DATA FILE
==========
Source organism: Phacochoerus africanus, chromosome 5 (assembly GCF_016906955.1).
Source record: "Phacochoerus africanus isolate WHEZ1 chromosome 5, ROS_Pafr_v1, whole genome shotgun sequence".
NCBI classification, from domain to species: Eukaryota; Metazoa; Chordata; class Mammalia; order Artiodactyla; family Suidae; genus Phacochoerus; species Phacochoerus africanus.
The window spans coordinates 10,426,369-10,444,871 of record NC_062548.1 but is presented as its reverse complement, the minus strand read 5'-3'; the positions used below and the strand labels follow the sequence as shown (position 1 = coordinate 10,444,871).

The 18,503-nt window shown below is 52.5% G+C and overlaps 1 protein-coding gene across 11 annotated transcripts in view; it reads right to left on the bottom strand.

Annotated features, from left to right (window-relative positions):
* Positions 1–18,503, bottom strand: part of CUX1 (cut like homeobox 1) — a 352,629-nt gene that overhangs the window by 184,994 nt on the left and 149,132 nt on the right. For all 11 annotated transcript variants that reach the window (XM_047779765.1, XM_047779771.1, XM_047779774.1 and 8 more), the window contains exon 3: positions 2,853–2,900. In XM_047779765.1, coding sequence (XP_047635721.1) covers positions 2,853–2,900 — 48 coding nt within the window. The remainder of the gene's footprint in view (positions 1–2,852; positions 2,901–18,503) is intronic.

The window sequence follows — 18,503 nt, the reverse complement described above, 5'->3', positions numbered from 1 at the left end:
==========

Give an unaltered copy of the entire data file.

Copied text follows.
Source organism: Phacochoerus africanus, chromosome 5 (assembly GCF_016906955.1).
Source record: "Phacochoerus africanus isolate WHEZ1 chromosome 5, ROS_Pafr_v1, whole genome shotgun sequence".
NCBI classification, from domain to species: Eukaryota; Metazoa; Chordata; class Mammalia; order Artiodactyla; family Suidae; genus Phacochoerus; species Phacochoerus africanus.
The window spans coordinates 10,426,369-10,444,871 of record NC_062548.1 but is presented as its reverse complement, the minus strand read 5'-3'; the positions used below and the strand labels follow the sequence as shown (position 1 = coordinate 10,444,871).

The 18,503-nt window shown below is 52.5% G+C and overlaps 1 protein-coding gene across 11 annotated transcripts in view; it reads right to left on the bottom strand.

Annotated features, from left to right (window-relative positions):
* Positions 1–18,503, bottom strand: part of CUX1 (cut like homeobox 1) — a 352,629-nt gene that overhangs the window by 184,994 nt on the left and 149,132 nt on the right. For all 11 annotated transcript variants that reach the window (XM_047779765.1, XM_047779771.1, XM_047779774.1 and 8 more), the window contains exon 3: positions 2,853–2,900. In XM_047779765.1, coding sequence (XP_047635721.1) covers positions 2,853–2,900 — 48 coding nt within the window. The remainder of the gene's footprint in view (positions 1–2,852; positions 2,901–18,503) is intronic.

The window sequence follows — 18,503 nt, the reverse complement described above, 5'->3', positions numbered from 1 at the left end: